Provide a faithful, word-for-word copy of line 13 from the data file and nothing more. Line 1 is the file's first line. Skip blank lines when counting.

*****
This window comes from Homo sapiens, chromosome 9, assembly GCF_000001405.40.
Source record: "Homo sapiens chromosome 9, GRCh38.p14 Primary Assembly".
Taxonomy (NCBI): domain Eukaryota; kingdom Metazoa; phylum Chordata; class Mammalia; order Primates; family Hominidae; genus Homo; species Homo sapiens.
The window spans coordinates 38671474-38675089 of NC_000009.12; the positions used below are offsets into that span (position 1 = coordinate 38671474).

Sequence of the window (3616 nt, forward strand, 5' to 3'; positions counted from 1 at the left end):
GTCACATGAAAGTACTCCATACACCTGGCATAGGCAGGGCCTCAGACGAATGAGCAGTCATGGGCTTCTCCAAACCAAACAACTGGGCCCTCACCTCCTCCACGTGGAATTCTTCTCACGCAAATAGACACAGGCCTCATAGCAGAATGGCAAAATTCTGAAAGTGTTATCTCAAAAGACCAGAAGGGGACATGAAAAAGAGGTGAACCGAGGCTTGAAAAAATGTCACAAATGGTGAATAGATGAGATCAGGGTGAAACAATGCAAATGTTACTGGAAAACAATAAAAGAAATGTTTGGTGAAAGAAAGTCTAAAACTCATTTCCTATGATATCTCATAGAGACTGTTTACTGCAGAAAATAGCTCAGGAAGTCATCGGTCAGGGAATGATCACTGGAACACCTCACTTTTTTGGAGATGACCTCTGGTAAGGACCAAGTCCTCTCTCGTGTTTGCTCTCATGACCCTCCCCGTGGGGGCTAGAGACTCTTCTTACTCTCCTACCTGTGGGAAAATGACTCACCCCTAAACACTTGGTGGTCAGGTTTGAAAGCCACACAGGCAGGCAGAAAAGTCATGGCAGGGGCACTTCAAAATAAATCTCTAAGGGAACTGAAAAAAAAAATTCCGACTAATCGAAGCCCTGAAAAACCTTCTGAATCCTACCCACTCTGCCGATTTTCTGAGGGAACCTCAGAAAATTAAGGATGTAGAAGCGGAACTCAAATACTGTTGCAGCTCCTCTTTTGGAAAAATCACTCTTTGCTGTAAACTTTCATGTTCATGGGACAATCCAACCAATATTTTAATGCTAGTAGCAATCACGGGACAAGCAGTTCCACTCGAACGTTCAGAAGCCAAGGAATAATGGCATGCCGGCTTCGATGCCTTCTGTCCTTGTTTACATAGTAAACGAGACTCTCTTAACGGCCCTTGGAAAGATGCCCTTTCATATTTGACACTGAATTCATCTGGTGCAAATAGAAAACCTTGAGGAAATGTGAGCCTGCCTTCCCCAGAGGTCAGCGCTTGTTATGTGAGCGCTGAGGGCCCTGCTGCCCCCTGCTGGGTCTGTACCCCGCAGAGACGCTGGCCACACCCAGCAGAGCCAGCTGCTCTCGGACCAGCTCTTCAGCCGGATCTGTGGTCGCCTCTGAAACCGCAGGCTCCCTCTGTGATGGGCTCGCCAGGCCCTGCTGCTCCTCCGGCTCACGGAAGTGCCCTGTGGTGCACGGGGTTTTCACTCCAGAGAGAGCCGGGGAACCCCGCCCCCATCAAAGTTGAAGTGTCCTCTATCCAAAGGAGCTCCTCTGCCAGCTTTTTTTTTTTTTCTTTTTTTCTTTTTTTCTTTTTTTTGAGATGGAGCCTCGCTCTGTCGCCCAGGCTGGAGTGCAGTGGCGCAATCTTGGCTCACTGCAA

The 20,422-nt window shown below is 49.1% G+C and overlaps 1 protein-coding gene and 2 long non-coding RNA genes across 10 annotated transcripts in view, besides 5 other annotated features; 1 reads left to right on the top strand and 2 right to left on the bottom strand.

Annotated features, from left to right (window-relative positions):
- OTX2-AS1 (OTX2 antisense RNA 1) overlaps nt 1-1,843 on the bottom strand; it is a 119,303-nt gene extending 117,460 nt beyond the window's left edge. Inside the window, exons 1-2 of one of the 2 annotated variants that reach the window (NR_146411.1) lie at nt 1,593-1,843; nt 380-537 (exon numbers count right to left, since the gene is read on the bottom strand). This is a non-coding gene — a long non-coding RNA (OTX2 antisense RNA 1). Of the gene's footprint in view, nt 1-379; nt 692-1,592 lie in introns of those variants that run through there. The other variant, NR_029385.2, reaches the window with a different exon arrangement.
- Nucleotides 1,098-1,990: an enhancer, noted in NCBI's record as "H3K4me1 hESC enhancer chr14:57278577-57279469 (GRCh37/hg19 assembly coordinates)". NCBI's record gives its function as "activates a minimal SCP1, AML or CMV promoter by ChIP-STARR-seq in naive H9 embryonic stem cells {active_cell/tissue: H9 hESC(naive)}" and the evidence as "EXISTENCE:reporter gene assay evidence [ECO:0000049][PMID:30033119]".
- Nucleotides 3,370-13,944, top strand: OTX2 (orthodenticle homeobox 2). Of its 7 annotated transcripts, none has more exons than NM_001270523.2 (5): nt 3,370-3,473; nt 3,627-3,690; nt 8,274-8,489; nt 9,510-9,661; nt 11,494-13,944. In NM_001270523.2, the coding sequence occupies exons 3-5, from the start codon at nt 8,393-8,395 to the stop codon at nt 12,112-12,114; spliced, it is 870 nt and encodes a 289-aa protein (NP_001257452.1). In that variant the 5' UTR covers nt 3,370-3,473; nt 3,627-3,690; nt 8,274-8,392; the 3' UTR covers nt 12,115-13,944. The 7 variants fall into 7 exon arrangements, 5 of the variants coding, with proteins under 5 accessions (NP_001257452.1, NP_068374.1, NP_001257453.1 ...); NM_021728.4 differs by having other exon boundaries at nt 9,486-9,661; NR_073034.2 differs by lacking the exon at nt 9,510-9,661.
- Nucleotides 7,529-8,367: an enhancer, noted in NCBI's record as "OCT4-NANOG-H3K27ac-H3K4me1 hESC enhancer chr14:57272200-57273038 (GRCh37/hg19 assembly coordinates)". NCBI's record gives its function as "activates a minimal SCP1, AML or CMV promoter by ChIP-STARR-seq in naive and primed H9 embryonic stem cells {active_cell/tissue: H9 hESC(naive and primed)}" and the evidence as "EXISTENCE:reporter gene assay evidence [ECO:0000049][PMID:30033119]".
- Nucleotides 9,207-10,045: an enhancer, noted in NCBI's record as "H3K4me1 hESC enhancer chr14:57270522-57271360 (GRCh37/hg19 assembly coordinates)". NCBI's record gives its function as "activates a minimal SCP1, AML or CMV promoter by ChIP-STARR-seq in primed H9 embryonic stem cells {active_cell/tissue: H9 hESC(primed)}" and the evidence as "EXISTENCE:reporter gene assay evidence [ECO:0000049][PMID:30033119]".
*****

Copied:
- Nucleotides 9,207-10,045: an enhancer, noted in NCBI's record as "H3K4me1 hESC enhancer chr14:57270522-57271360 (GRCh37/hg19 assembly coordinates)". NCBI's record gives its function as "activates a minimal SCP1, AML or CMV promoter by ChIP-STARR-seq in primed H9 embryonic stem cells {active_cell/tissue: H9 hESC(primed)}" and the evidence as "EXISTENCE:reporter gene assay evidence [ECO:0000049][PMID:30033119]".